Science plays an important role in environmental policy since it not only helps to identify potential environmental problems, but also informs potential solutions to those problems. Therefore, many policy makers, interest groups, resource managers and interested citizens have called for a more science-based environmental policy. This study replicates a previous Pacific Northwest case study where we examined attitudes of scientists, natural resource managers, interest groups, and the public concerning the role of science and scientists in the environmental policy process. In a series of 2006-07 interviews and surveys with national samples of these four groups, we find that there are significant differences about what constitutes science, including the acceptability of positivism; a preference among many interest groups and citizens for research scientists to work closely with managers to interpret and integrate scientific findings into management decisions; and, for those respondents with positivist orientations, some interest in scientific advocacy and decision-making by ecological scientists. We also found that ecological scientists and managers were less supportive of active roles for scientists in the environmental policy process.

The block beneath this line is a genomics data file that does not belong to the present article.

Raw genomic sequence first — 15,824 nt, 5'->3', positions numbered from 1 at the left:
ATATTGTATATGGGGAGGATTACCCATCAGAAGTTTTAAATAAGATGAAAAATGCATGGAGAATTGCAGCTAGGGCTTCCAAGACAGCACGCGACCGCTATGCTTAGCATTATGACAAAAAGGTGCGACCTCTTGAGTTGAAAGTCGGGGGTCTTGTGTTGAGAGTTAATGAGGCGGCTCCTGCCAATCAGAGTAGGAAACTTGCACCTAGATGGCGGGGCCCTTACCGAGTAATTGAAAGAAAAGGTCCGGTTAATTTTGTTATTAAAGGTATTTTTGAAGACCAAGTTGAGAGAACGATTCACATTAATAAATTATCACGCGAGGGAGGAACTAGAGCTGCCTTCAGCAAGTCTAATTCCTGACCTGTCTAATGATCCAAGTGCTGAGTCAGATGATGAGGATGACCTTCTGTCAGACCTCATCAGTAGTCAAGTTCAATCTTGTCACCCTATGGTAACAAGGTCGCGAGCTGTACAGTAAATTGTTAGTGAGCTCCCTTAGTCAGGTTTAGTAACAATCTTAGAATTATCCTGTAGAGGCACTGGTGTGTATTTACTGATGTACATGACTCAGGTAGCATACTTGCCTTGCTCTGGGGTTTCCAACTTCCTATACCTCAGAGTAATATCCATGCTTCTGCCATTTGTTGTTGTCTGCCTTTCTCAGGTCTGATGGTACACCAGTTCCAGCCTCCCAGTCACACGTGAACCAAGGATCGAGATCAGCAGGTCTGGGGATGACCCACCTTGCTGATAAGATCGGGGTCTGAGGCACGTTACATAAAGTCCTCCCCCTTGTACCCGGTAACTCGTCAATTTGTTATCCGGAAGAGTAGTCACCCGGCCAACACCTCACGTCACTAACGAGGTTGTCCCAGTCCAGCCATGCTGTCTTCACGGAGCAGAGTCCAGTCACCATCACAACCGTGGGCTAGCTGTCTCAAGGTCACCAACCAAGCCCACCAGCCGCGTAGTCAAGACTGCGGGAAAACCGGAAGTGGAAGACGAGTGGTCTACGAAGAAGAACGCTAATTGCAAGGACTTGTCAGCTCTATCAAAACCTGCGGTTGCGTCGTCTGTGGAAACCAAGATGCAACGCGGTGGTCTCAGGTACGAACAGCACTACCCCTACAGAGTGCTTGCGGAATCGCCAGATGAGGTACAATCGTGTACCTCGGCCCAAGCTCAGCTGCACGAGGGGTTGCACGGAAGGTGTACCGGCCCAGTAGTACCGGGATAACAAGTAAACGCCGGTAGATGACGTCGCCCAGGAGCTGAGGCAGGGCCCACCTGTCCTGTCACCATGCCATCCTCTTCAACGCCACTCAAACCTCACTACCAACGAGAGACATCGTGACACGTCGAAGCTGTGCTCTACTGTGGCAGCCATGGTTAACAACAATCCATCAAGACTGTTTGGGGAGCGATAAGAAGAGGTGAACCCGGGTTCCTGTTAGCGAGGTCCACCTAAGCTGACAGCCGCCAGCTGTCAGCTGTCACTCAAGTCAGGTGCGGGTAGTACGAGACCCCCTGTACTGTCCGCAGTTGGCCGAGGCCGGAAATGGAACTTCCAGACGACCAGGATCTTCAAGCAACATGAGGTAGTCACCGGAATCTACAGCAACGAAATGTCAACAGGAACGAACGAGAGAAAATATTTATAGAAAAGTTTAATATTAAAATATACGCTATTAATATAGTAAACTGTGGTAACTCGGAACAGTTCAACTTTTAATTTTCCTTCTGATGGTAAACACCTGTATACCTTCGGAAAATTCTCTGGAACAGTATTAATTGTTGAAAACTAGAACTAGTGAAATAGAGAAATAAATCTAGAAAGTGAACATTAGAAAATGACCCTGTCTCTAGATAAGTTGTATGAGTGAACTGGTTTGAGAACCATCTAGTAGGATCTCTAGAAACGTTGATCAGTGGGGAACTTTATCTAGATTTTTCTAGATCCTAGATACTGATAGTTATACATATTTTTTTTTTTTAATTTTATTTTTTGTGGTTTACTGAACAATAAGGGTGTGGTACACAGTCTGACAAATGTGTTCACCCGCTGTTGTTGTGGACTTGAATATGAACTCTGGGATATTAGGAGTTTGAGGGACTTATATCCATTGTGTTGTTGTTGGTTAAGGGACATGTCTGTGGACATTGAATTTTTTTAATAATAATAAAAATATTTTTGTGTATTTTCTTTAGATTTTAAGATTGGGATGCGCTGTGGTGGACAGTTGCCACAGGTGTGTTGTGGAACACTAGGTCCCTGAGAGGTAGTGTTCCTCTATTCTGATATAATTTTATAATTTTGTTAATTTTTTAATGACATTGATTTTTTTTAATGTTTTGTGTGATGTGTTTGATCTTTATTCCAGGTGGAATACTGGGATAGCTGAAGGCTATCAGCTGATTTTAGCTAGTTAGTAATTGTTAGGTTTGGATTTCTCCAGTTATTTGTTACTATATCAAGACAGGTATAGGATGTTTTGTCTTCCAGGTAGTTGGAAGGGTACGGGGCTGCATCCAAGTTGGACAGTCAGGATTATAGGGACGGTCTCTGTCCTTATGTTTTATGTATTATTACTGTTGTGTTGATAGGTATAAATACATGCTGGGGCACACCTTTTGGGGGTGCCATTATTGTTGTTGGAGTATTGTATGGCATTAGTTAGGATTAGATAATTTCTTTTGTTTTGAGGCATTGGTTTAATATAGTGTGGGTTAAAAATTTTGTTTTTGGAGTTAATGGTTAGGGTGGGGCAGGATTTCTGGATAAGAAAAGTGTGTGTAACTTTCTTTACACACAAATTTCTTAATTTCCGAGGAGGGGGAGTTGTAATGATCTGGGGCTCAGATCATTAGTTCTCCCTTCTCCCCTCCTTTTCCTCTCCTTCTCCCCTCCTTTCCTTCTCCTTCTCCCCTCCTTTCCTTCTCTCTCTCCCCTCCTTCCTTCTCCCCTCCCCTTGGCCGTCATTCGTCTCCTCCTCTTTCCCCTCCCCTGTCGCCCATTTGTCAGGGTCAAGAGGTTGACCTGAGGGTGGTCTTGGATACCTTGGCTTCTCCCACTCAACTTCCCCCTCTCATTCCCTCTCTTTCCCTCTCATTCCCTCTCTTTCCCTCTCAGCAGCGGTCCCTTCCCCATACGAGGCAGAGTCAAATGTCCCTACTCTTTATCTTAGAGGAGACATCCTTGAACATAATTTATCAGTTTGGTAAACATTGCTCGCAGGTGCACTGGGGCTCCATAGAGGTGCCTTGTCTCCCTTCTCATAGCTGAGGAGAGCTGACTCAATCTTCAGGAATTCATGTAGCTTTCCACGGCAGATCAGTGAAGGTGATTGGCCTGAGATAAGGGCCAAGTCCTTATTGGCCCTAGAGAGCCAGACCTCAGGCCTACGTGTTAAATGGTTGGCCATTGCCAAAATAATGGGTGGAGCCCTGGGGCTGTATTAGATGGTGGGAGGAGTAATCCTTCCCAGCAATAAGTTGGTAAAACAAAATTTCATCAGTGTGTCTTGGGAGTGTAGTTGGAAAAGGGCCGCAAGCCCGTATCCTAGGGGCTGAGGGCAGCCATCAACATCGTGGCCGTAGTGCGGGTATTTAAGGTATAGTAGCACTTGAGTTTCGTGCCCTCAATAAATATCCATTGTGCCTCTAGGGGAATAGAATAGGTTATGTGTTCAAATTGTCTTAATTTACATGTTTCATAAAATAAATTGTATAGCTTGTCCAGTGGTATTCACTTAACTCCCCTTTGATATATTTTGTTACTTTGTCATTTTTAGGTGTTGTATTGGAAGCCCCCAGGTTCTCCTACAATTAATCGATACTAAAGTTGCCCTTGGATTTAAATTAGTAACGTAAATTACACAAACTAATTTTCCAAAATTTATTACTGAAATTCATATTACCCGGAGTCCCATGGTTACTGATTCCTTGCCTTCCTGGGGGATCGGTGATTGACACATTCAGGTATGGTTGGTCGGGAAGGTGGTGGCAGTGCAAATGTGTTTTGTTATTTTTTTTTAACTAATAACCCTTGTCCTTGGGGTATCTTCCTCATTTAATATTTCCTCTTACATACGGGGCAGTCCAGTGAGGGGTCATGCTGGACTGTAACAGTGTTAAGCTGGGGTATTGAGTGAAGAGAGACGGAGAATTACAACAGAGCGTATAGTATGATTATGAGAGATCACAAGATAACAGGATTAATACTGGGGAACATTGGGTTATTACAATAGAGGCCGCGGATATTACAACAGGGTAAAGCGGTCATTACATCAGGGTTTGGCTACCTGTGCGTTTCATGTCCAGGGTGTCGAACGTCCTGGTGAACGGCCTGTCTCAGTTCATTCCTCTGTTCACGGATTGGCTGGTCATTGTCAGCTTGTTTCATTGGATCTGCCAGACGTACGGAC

|Keywords:||Science Policy, Positivism, Post-Normal Science, Environmental Policy|
Professor, Political Science, Oregon State University, Corvallis, Oregon, USA
Professor, Department of Sociology, Oregon State University, Corvallis, Oregon, USA
Professor, Sociology, Oregon State University, Corvallis, Oregon, USA
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